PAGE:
Can GOP Win Fiscal Cliff Battle?

Can the House Republicans lead by Speaker Boehner win the Fiscal Cliff battle with President Obama?

The short answer, in my opinion, is a short, “No.”

If you are watching the news, negotiations appear to be between Boehner and the conservative wing of the Republican Party; not between the House and the President. And for good reason. When congress participated in the last round of budget negotiations it was anticipated that the broad cuts included in within the budget would never happen; that the dynamics of congress would change. Boehner knew that without enough strength the House could only stall the wishes of the far left president. So he accepted and convinced House Republicans to accept seemingly absurd cuts to the DoD and across the board tax increases,etc., kicking the can down the road in hopes of a stronger senate and/or new president.

These cuts, even then, seemed outrageous and fiscal conservatives across the country complained bitterly that the speaker caved. Did he? Maybe. Was there any other option? Probably not with this redistribution president.

So, here we are today. President Obama reelected, the Senate still firmly in the hands of the Democrats and the House without any bargaining chips. Can Republicans win? Will Obama agree to any compromise? It doesn’t appear so.

As Rick Santorum explained in an interview with Greta Van Susteren, “the reason I think he’s saying no, and I think he will say no to just about anything the Republicans put forward, is because the fallback position is better for him than any deal that the Republicans are going to put forward.

And the fallback position is a tax increase on everybody and back to where — pre-bush tax cuts, and he can then have his big increases in taxes, and then at the same time blame Republicans for taxes going up on lower-income people. That’s a win for him.”



If the president sees the bottom line as a win for him, then why negotiate? So it makes sense that the only negotiations we are seeing is within the Republican House as they decide how much of the bitter pill they’ll have to swallow. At this point it appears no matter what the Republicans agree to they will be blamed for all that happens. If taxes go up on everyone Republicans will be blamed. If small businesses and higher income people are hit with taxes and limit their growth/spending Republicans will be blamed.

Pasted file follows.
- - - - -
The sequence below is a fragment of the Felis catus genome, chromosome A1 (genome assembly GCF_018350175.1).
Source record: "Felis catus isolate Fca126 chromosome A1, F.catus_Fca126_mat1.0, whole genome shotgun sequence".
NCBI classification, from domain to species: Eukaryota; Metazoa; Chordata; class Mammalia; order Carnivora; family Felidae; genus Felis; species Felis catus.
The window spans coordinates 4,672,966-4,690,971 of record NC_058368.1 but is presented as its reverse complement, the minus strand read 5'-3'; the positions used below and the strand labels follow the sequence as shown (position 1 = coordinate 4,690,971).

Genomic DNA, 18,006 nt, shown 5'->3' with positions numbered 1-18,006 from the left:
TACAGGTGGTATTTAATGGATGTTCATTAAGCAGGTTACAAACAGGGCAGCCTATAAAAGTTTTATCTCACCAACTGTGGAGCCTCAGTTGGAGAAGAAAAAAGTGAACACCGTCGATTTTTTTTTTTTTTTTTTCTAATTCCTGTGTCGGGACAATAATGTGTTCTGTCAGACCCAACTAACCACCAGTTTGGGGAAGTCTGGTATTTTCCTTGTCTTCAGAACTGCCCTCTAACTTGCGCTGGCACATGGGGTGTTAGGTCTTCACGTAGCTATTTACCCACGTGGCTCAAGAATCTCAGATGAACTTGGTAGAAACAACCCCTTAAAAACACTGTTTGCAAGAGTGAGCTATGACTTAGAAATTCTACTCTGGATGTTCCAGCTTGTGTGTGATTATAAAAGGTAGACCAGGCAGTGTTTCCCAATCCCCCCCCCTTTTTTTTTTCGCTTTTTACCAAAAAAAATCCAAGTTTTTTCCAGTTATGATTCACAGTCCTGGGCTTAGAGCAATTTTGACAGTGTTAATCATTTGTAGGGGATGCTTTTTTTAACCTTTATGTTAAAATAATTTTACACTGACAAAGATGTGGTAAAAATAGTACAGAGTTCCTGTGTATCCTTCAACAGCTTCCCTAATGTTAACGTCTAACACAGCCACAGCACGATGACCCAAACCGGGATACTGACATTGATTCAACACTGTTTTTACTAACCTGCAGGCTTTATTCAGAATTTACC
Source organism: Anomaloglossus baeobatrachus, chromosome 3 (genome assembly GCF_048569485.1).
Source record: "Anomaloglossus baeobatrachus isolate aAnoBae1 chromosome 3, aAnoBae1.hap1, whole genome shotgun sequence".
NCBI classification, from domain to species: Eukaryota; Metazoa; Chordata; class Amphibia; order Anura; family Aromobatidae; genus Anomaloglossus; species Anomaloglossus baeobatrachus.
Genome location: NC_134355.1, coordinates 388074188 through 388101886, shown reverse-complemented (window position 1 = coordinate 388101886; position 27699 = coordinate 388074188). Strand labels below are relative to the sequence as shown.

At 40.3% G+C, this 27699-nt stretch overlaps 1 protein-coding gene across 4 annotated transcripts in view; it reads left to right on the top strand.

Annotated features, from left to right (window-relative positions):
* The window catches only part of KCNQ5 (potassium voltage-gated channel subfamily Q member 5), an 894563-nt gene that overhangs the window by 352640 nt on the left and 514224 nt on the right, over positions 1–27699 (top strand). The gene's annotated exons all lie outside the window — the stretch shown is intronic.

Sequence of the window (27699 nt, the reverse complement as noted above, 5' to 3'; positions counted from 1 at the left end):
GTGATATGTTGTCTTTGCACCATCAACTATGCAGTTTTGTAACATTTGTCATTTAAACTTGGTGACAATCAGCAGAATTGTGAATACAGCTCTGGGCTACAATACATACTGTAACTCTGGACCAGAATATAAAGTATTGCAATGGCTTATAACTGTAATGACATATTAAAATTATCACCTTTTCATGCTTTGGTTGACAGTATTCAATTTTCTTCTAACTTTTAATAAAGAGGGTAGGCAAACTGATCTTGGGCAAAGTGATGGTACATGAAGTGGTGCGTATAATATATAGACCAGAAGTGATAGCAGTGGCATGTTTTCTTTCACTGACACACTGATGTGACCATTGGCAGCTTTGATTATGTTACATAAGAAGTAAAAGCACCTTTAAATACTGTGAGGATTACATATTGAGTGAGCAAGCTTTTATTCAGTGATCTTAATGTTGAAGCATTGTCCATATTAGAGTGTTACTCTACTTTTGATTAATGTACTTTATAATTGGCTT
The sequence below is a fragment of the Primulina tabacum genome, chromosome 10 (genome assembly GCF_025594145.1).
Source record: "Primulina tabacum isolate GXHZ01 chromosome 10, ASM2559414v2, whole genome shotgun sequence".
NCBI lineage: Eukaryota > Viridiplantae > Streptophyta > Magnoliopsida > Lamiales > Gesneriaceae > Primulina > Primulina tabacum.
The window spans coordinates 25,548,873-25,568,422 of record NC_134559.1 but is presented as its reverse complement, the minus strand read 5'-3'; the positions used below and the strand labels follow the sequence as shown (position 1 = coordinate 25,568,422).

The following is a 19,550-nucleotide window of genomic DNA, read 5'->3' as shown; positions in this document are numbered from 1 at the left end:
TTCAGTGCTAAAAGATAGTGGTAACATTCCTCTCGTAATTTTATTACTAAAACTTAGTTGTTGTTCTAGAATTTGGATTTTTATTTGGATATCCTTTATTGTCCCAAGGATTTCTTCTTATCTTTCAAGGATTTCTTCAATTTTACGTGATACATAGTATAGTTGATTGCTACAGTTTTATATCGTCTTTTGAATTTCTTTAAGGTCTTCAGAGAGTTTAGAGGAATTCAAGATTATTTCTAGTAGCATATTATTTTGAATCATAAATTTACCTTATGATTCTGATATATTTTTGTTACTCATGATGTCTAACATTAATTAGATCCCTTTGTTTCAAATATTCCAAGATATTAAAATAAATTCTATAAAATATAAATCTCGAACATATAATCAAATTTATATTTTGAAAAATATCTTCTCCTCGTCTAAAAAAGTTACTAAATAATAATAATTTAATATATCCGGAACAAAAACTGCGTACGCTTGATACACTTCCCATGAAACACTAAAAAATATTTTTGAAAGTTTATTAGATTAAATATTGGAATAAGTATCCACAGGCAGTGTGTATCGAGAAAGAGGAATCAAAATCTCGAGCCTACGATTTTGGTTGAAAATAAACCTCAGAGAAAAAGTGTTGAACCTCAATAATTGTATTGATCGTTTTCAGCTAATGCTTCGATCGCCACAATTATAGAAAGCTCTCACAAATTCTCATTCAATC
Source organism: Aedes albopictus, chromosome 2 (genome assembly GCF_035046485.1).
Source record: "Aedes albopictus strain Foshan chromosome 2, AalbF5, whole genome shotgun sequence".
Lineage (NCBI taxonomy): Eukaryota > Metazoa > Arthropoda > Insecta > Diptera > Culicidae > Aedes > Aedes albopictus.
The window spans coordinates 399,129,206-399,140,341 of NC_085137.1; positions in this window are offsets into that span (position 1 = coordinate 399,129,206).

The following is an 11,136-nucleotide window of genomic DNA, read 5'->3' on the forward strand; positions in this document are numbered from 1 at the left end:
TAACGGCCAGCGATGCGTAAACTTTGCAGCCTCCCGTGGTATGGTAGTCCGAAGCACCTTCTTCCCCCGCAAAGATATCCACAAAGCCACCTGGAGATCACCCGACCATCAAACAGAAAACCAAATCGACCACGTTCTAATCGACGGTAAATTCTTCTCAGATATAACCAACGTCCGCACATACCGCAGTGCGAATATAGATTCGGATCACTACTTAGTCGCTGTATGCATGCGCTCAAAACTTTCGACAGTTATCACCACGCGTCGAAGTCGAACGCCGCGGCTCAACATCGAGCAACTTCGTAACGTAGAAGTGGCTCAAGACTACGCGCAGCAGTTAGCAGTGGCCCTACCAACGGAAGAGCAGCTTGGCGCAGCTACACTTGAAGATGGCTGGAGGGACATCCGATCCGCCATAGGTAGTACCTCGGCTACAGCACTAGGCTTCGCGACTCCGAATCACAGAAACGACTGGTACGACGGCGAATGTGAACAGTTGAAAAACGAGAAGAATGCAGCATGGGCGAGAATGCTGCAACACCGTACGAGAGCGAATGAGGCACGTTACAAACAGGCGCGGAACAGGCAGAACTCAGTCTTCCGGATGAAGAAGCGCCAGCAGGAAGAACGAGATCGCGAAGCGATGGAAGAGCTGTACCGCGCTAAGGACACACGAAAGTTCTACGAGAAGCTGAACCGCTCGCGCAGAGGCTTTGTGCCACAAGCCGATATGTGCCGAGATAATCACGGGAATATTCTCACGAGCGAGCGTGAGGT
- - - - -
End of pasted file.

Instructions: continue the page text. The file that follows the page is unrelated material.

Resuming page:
We can cry about Boehner’s actions again but why? He controls only 1/3 of the parties needed to enact legislation. Conservatives lost the election and socialistic theology won. We can complain. Or we can start working to change the dynamics. There’s an election in two years.

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Teresa Wendt

A stay at home mom who runs a household, manages the finances, cares for a young adult autistic son, and cooks from scratch. Traveling from Arizona to Alaska summer of 2013. Visit my blog at https://ramblinroseaz.wordpress.com/ and follow along.

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One Comment

  1. As a casual drive-by commenter simply responding to the title alone, the answer is “no”.

    It isn’t a matter of “can’t”, it is a matter of “won’t”. The people in charge of speaking for (representing) conservative positions aren’t even pretending very well that they are in sympathy with conservatism in any way, shape, or form except in word only.
    This country WILL NOT SURVIVE, as a sovereign, until the next election, and that is the desire of the administration. Those of the “republican” stooges that realize this desire only to survive, hopefully with figurehead power, as operatives in a “new world” (the words of Bush 41 among many others) regime.

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